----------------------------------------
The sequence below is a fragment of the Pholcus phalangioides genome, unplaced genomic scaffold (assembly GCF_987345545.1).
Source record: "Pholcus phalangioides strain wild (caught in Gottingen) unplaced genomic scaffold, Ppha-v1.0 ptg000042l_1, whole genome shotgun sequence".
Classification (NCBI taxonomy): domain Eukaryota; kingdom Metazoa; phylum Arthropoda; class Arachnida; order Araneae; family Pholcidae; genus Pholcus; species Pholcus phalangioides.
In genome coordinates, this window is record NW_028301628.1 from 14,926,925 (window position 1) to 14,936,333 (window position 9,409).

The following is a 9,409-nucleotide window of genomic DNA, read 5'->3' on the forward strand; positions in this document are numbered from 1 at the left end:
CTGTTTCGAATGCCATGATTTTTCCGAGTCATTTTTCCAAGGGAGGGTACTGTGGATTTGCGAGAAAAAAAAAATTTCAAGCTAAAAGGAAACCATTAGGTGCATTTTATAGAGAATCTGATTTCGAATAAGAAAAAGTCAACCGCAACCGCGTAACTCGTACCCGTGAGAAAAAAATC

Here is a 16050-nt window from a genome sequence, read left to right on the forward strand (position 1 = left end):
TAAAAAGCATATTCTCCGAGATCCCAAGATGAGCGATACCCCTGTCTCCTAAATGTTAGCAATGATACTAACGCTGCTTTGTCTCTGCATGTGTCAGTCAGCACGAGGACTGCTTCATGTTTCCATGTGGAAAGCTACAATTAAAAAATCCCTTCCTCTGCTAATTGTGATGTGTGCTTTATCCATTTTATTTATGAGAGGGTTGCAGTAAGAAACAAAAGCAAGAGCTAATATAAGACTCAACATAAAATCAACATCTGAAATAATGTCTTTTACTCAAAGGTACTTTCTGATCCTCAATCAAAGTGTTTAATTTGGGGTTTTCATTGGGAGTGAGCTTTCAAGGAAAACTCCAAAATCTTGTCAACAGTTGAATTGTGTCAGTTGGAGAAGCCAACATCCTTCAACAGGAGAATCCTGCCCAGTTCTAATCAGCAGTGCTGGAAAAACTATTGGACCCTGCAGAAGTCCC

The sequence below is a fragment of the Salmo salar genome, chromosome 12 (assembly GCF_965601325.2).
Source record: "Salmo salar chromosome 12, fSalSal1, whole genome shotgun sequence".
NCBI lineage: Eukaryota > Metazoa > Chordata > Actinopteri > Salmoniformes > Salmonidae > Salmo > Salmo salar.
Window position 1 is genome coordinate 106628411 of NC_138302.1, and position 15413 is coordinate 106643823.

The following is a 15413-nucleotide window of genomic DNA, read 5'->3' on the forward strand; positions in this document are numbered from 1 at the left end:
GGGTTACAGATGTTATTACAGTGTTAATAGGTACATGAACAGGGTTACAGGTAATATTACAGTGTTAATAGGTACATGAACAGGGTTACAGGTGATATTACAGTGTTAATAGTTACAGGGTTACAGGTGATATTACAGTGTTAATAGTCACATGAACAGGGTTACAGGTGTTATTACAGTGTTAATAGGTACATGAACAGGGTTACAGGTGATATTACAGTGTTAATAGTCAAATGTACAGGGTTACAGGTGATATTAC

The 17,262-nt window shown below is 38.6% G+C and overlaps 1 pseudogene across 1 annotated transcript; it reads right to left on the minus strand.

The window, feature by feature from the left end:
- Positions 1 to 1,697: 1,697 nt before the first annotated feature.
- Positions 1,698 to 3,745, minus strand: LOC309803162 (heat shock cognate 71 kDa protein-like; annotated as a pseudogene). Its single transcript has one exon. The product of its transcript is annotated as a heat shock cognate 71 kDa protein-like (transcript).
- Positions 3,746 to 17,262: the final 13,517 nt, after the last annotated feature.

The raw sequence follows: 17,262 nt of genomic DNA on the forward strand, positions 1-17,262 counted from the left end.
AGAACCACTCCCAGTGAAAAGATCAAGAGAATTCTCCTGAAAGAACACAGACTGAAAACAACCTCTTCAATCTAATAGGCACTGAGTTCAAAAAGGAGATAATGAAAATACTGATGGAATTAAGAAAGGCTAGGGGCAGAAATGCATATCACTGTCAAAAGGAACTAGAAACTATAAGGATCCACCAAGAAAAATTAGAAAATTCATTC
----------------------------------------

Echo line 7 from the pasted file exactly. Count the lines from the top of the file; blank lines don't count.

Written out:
Here is a 16050-nt window from a genome sequence, read left to right on the forward strand (position 1 = left end):